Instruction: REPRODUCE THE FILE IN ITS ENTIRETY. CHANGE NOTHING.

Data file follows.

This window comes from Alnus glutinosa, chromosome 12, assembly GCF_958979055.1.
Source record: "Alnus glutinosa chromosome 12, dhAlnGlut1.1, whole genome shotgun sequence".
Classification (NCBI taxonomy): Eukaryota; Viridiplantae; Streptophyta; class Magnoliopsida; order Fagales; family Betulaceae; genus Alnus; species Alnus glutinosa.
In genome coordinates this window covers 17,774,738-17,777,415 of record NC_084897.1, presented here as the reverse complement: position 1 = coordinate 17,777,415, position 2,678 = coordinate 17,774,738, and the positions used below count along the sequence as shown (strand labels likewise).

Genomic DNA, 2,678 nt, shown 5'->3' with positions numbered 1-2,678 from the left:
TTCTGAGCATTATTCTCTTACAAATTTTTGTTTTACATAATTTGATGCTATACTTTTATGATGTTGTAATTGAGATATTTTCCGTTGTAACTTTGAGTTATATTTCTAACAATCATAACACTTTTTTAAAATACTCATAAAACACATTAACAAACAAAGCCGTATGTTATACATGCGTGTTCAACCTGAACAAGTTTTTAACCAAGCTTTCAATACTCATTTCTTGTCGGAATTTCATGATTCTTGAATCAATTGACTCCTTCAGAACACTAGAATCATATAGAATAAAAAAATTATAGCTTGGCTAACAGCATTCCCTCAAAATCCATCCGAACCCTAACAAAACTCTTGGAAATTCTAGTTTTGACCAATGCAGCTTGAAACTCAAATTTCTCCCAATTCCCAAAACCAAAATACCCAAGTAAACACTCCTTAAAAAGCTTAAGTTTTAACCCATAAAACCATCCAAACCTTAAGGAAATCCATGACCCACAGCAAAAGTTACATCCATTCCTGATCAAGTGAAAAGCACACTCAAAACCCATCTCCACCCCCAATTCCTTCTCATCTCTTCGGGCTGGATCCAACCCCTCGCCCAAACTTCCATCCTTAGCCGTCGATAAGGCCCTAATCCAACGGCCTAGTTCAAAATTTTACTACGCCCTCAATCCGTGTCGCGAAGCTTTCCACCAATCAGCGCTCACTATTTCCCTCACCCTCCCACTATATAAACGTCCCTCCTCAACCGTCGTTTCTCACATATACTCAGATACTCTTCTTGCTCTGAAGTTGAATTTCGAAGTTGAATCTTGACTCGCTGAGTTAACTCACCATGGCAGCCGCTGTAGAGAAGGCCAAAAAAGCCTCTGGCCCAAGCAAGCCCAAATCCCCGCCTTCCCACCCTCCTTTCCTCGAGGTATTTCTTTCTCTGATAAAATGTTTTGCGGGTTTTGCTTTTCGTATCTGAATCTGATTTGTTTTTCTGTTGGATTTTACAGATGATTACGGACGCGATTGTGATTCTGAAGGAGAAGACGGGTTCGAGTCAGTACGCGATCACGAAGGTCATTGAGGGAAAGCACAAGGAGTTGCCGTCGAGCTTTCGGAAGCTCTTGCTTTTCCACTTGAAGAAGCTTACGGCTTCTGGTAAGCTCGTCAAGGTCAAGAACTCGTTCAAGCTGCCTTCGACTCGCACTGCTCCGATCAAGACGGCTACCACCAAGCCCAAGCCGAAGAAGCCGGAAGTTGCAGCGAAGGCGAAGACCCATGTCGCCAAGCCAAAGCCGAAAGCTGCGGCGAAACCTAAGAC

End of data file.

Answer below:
This window comes from Alnus glutinosa, chromosome 12, assembly GCF_958979055.1.
Source record: "Alnus glutinosa chromosome 12, dhAlnGlut1.1, whole genome shotgun sequence".
Classification (NCBI taxonomy): Eukaryota; Viridiplantae; Streptophyta; class Magnoliopsida; order Fagales; family Betulaceae; genus Alnus; species Alnus glutinosa.
In genome coordinates this window covers 17,774,738-17,777,415 of record NC_084897.1, presented here as the reverse complement: position 1 = coordinate 17,777,415, position 2,678 = coordinate 17,774,738, and the positions used below count along the sequence as shown (strand labels likewise).

Genomic DNA, 2,678 nt, shown 5'->3' with positions numbered 1-2,678 from the left:
TTCTGAGCATTATTCTCTTACAAATTTTTGTTTTACATAATTTGATGCTATACTTTTATGATGTTGTAATTGAGATATTTTCCGTTGTAACTTTGAGTTATATTTCTAACAATCATAACACTTTTTTAAAATACTCATAAAACACATTAACAAACAAAGCCGTATGTTATACATGCGTGTTCAACCTGAACAAGTTTTTAACCAAGCTTTCAATACTCATTTCTTGTCGGAATTTCATGATTCTTGAATCAATTGACTCCTTCAGAACACTAGAATCATATAGAATAAAAAAATTATAGCTTGGCTAACAGCATTCCCTCAAAATCCATCCGAACCCTAACAAAACTCTTGGAAATTCTAGTTTTGACCAATGCAGCTTGAAACTCAAATTTCTCCCAATTCCCAAAACCAAAATACCCAAGTAAACACTCCTTAAAAAGCTTAAGTTTTAACCCATAAAACCATCCAAACCTTAAGGAAATCCATGACCCACAGCAAAAGTTACATCCATTCCTGATCAAGTGAAAAGCACACTCAAAACCCATCTCCACCCCCAATTCCTTCTCATCTCTTCGGGCTGGATCCAACCCCTCGCCCAAACTTCCATCCTTAGCCGTCGATAAGGCCCTAATCCAACGGCCTAGTTCAAAATTTTACTACGCCCTCAATCCGTGTCGCGAAGCTTTCCACCAATCAGCGCTCACTATTTCCCTCACCCTCCCACTATATAAACGTCCCTCCTCAACCGTCGTTTCTCACATATACTCAGATACTCTTCTTGCTCTGAAGTTGAATTTCGAAGTTGAATCTTGACTCGCTGAGTTAACTCACCATGGCAGCCGCTGTAGAGAAGGCCAAAAAAGCCTCTGGCCCAAGCAAGCCCAAATCCCCGCCTTCCCACCCTCCTTTCCTCGAGGTATTTCTTTCTCTGATAAAATGTTTTGCGGGTTTTGCTTTTCGTATCTGAATCTGATTTGTTTTTCTGTTGGATTTTACAGATGATTACGGACGCGATTGTGATTCTGAAGGAGAAGACGGGTTCGAGTCAGTACGCGATCACGAAGGTCATTGAGGGAAAGCACAAGGAGTTGCCGTCGAGCTTTCGGAAGCTCTTGCTTTTCCACTTGAAGAAGCTTACGGCTTCTGGTAAGCTCGTCAAGGTCAAGAACTCGTTCAAGCTGCCTTCGACTCGCACTGCTCCGATCAAGACGGCTACCACCAAGCCCAAGCCGAAGAAGCCGGAAGTTGCAGCGAAGGCGAAGACCCATGTCGCCAAGCCAAAGCCGAAAGCTGCGGCGAAACCTAAGAC